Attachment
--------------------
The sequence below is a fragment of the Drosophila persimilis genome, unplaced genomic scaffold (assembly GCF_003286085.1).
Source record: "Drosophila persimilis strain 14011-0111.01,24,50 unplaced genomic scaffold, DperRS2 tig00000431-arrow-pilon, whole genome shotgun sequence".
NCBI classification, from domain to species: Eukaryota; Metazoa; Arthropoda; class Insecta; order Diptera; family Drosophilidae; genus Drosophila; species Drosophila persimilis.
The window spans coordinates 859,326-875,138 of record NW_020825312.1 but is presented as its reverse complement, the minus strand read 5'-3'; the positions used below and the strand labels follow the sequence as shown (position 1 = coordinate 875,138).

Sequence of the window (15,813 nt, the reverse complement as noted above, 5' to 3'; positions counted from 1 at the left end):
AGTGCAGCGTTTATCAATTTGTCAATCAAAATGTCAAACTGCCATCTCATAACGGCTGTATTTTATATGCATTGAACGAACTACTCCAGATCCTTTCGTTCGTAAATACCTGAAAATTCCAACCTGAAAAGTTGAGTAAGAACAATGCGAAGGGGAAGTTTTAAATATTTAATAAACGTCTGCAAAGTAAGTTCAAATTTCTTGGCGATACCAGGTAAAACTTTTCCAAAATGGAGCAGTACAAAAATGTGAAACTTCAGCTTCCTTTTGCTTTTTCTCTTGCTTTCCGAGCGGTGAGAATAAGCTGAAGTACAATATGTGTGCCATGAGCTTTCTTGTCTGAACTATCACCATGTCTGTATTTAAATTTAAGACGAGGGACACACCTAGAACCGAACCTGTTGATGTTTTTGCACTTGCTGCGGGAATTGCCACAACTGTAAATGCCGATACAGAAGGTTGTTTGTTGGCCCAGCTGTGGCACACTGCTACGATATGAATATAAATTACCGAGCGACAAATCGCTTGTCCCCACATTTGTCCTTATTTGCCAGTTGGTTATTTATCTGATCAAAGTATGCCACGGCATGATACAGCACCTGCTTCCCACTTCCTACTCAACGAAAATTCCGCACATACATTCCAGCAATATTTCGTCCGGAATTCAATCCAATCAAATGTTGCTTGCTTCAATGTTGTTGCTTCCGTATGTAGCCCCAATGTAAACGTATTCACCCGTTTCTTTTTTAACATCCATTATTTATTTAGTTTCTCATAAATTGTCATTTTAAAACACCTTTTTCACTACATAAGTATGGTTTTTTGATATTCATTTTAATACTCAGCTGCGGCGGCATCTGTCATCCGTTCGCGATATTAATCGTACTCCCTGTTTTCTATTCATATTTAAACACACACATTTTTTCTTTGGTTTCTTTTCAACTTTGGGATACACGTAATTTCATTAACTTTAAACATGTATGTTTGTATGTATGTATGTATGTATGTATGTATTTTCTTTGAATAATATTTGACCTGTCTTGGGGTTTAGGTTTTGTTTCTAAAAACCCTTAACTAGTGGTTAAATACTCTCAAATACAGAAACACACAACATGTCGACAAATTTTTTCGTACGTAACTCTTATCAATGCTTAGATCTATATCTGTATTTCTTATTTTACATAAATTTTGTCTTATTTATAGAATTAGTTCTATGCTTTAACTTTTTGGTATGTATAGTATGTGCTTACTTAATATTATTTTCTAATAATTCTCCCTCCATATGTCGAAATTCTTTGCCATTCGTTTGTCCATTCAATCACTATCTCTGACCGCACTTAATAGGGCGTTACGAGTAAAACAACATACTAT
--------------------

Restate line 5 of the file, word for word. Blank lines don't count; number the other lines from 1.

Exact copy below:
Sequence of the window (15,813 nt, the reverse complement as noted above, 5' to 3'; positions counted from 1 at the left end):